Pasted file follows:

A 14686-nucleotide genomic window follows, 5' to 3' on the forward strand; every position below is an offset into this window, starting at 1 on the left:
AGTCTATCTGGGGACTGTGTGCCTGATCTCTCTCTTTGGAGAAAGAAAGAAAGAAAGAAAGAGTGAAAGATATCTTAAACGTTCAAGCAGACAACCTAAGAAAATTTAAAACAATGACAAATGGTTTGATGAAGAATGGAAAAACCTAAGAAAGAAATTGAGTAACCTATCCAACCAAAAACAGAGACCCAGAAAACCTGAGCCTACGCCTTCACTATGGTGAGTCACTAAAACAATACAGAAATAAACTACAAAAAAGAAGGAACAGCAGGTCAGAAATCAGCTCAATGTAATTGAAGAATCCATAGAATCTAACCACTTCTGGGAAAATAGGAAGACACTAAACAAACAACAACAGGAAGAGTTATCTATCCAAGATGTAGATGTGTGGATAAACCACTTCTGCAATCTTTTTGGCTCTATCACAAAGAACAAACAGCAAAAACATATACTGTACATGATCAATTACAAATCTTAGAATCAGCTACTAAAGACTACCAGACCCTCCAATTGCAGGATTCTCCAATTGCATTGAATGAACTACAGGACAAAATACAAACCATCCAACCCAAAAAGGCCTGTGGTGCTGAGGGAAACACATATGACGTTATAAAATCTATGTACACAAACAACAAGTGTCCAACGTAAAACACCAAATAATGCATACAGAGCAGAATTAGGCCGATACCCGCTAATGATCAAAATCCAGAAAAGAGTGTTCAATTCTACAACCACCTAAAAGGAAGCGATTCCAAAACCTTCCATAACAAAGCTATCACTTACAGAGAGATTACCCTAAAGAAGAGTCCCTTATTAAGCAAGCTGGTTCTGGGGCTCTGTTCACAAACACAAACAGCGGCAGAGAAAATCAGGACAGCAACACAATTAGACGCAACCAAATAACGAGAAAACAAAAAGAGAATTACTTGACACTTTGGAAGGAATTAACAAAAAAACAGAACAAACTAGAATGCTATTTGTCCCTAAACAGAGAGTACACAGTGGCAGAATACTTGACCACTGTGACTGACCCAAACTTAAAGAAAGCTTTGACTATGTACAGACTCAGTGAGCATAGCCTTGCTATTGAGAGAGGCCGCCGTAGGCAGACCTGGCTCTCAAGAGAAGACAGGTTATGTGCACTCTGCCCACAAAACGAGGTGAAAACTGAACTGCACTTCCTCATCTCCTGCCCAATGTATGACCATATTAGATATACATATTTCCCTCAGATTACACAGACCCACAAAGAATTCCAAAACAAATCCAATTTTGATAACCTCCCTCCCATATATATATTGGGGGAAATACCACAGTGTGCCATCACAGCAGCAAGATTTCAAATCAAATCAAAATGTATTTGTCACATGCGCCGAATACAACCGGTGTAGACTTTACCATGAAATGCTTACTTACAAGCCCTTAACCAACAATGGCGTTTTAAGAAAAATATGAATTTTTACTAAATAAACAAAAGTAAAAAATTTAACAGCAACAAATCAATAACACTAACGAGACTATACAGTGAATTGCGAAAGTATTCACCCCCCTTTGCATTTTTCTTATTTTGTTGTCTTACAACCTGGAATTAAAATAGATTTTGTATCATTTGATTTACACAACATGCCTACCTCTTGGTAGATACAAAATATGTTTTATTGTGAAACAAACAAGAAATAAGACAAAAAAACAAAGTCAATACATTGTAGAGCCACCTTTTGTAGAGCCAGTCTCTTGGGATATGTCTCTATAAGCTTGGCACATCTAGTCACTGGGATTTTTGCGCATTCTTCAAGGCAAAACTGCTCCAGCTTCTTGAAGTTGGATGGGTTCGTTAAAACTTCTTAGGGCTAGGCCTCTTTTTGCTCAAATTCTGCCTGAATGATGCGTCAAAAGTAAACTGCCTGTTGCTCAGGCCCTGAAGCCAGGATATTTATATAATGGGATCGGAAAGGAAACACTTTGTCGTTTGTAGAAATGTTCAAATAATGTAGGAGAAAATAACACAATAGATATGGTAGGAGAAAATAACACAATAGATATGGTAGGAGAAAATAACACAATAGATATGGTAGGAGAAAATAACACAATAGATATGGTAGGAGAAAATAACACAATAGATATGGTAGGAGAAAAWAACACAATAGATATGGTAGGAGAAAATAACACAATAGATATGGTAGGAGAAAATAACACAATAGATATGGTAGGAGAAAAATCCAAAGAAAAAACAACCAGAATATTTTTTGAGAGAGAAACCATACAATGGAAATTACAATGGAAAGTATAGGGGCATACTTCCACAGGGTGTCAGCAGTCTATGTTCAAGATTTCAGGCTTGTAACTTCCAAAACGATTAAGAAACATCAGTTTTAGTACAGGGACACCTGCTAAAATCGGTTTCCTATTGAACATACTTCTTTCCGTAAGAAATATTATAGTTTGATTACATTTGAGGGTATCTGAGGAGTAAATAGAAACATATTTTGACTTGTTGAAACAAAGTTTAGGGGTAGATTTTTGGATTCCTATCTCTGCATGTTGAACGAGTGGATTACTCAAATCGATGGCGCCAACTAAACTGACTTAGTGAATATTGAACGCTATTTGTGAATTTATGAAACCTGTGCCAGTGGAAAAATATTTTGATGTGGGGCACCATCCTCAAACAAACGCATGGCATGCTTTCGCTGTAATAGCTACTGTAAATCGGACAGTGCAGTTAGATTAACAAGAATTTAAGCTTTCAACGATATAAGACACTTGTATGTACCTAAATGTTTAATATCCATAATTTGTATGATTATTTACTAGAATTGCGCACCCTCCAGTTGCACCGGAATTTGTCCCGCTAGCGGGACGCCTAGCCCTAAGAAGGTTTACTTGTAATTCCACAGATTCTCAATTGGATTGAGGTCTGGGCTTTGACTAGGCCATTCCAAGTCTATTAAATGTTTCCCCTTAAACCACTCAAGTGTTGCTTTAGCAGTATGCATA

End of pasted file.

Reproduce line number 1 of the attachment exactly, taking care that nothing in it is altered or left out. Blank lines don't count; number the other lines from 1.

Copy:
A 14686-nucleotide genomic window follows, 5' to 3' on the forward strand; every position below is an offset into this window, starting at 1 on the left: